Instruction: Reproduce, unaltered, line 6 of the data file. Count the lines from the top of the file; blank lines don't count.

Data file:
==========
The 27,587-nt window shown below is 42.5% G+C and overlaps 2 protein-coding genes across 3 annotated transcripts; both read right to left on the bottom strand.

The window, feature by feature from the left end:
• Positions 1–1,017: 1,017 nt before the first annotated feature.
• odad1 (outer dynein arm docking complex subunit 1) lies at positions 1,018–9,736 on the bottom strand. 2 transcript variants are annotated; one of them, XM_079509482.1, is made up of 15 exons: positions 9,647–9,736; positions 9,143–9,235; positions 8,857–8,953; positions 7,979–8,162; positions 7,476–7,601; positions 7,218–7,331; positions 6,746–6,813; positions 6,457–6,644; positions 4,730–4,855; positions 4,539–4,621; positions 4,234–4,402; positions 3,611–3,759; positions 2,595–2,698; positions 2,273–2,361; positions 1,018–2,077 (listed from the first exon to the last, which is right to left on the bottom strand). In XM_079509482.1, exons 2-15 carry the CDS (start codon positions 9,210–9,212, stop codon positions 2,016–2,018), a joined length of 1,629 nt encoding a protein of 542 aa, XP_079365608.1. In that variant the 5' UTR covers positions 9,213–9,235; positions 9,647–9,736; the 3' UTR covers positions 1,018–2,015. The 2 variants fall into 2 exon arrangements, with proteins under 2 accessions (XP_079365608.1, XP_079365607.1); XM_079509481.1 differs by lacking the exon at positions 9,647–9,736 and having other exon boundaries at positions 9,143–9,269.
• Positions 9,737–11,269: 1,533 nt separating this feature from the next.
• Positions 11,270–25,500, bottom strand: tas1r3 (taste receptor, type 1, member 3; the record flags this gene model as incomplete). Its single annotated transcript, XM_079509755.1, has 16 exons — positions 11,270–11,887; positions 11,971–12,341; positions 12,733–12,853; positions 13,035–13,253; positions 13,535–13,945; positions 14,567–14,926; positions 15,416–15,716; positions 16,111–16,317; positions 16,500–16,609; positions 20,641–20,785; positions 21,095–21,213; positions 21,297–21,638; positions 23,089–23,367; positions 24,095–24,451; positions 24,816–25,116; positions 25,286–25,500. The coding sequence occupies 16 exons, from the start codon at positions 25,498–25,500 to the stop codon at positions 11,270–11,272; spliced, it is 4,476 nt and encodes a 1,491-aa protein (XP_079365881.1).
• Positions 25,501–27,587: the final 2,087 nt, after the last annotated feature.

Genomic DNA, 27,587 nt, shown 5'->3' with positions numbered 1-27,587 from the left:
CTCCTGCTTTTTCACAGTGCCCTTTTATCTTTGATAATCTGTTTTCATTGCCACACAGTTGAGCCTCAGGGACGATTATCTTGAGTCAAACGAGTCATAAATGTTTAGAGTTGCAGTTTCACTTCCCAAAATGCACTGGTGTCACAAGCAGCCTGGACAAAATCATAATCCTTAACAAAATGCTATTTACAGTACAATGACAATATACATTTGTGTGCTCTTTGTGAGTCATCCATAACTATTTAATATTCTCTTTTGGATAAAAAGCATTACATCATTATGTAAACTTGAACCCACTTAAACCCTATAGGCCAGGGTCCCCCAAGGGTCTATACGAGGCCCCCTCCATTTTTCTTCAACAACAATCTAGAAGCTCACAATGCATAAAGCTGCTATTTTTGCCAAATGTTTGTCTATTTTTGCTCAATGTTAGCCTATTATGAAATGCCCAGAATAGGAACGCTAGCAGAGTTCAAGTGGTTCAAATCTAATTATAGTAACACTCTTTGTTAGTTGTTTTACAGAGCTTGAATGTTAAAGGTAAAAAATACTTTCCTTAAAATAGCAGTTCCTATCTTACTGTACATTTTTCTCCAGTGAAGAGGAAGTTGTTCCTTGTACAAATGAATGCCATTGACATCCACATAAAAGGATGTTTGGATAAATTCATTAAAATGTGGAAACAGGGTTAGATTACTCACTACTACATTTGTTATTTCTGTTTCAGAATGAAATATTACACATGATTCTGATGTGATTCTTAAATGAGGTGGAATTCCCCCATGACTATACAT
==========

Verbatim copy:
• Positions 11,270–25,500, bottom strand: tas1r3 (taste receptor, type 1, member 3; the record flags this gene model as incomplete). Its single annotated transcript, XM_079509755.1, has 16 exons — positions 11,270–11,887; positions 11,971–12,341; positions 12,733–12,853; positions 13,035–13,253; positions 13,535–13,945; positions 14,567–14,926; positions 15,416–15,716; positions 16,111–16,317; positions 16,500–16,609; positions 20,641–20,785; positions 21,095–21,213; positions 21,297–21,638; positions 23,089–23,367; positions 24,095–24,451; positions 24,816–25,116; positions 25,286–25,500. The coding sequence occupies 16 exons, from the start codon at positions 25,498–25,500 to the stop codon at positions 11,270–11,272; spliced, it is 4,476 nt and encodes a 1,491-aa protein (XP_079365881.1).